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Heidi Fleiss to open macaw sanctuary in Mansfield

Purchased around 30 acres near Laura Ingalls Wilder Home & Museum; has plans to make it open to the public

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When hearing the name Heidi Fleiss, many remember her being described as “The Hollywood Madam” on the nightly news and in newspaper headlines across the country back in the 1990s. Her name once again made national headlines last week, but this time it was for announcing her plan to move a macaw parrot sanctuary from Pahrump, Nev. to Mansfield after she purchased nearly 30 acres for approximately $500,000. Her nonprofit, Macaw Rescue, Inc., is expected to be officially relocated by late February to property on Hicks Cave Road, which is close in proximity to the Laura Ingalls Wilder Home & Museum.

Fleiss told the Wright County Journal she found the property for sale on Zillow after looking for land in the midwest to purchase and relocate her 30 macaw parrots.

“I’m excited to move to the Ozarks,” said Fleiss, who will be coming alone with her sanctuary. “I don’t know anyone there...”

She fell in love with the midwest climate and its potential for her macaws after visiting a friend in Tennessee last summer.

She visited after being told there was a home described as a “house of horrors” with macaws in it.

“There was a macaw chained to its perch,” she said. “I’m not leaving the bird chained to its perch. There were four macaws and I purchased all four for $20,000.”

To move all 30 of her macaws, Fleiss says she plans to either purchase or rent a Greyhound bus and have a driver take them, while not being in any cages, to the property during the next month. She said if she buys a vehicle, she will just sell it after the delivery is made.

As for her macaws, she’s looking forward to them having the freedom to enjoy a sanctuary that is a natural environment and does not include any cages.

Fleiss said macaws forage for every kind of nut with a shell as they also like Brazil nuts, hazelnuts, pistachios and seeds.

As for the weather, Fleiss noted, that though they are considered by many as a tropical bird, they actually do love the cold. Fleiss said that a macaw, which can live between 80-100 years, flourish in an area with plenty of trees. She added that she has plans to pay people to help in the care of the macaws.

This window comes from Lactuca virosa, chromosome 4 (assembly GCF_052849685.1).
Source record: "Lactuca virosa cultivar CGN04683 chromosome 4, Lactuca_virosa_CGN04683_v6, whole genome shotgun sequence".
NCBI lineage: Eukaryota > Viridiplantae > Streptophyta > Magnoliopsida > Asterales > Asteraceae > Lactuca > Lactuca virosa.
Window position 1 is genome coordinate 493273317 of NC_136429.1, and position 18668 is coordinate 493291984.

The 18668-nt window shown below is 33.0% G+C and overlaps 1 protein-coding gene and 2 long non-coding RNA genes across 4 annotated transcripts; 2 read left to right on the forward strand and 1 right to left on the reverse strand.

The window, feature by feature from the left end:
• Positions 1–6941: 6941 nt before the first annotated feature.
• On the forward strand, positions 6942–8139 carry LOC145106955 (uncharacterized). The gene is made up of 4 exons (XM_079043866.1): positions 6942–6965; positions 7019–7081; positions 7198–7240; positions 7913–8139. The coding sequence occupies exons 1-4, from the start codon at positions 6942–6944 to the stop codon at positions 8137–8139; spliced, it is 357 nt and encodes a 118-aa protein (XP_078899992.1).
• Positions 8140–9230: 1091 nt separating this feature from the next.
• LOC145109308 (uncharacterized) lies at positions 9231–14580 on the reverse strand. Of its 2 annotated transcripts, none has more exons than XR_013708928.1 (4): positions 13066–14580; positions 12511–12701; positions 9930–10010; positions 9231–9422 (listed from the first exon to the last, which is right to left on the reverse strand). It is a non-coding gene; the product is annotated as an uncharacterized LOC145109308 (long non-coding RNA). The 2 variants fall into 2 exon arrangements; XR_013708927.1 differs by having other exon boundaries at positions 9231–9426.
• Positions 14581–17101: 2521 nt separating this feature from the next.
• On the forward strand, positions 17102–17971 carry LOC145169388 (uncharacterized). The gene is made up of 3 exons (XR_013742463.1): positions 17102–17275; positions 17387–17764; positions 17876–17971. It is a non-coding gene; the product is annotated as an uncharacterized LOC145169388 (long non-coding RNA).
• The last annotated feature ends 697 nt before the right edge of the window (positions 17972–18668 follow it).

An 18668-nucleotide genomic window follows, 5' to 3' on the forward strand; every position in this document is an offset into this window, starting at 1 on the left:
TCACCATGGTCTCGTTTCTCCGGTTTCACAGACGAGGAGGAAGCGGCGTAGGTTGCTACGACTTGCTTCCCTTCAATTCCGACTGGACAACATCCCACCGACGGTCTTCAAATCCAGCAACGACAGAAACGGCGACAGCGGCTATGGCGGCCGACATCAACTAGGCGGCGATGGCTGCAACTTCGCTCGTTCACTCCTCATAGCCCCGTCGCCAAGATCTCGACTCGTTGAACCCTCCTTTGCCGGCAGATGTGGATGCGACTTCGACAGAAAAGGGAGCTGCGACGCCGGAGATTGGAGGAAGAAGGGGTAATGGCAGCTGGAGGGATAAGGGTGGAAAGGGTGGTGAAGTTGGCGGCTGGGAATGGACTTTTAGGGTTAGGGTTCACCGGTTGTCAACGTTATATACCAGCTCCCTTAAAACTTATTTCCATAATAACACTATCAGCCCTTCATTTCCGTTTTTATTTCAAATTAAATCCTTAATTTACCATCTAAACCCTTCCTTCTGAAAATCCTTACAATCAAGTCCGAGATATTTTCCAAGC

“They are free and may never come back if they don’t want to,” she noted. “I will do everything I can to provide a safe place for them. Food, shelter and everything they need, so when they die, it will be of natural causes and not someone shooting them or something that is my fault.”

The shooting of one of her macaws named Chuey on Christmas Eve in Nevada was the final incident in a string of incidents that pushed her into making the move. Chuey was allegedly shot with a pellet gun in one of the few trees in her area. Chuey’s  leg was fractured and crushed from the shot. Fleiss said she believes that there needs to be a national animal registry for those involved in animal abuse. She said being listed in the registry could affect abusers when being hired for a job and affect them in the college application process.

“It causes parents to be more involved,” she added. “Having an animal abuse registry will not stop (it), but would help curtail it.”

Also in the past month, a nearby resident’s pet bobcat got into an outdoor sanctuary on her property and caused what she has described as a “massacre.” After getting settled in the Ozarks, Fleiss said plans are to eventually open her sanctuary to the public. There is no official timetable in place for it being open to the public.

“I’m hoping when I’m out there, people will come see them,” she said. “I want them to learn and I want to educate them and for them to see the species.”

More on Fleiss and macaws

Fleiss was famous for her work in the sex industry and being in possession of an alleged black book filled with the names of famous clients before being found guilty on two counts of pandering in 1994. While her conviction was eventually thrown out, she did end up serving a 20-month prison sentence for tax evasion.

After serving her time, Fleiss moved to Nevada to get into the legal sex business of that state. In renting a house that not by design was next door to a retired madam who was bedridden, Fleiss was asked to take care of the madam’s birds.

Being moved with compassion to not see macaws sit alone in cages or have their wings clipped, it began for her a journey to pull away from the sex industry to solely focus on helping the macaw parrot species.

“When you walk through a sanctuary and see them in cage after cage, you feel creeped out,” Fleiss said. “They’re not suppose to sit in cages until they die. Probably my years in the penitentiary has something to do with how they have my heart. It’s wrong. It’s ignorant things handed down generation to generation. For me to be the face of this, there are so many better people than me. I’m not the most likable person, but I’m the only one that stepped up and said this is wrong...To see macaws flying overhead, eccentrically makes you feel good.”

Today, Fleiss describes herself as the urban version of Dian Fossey, who was the naturalist focused on in the movie “Gorillas in the Mist.”

“This is my family,” she said. “My observations are unique. You can read stuff in books, but macaw experts, they don’t have an understanding of them at all.”

Fleiss said she would have already moved, but is waiting for Chuey to recover from the bird’s injuries. The recovery should take three to six weeks.

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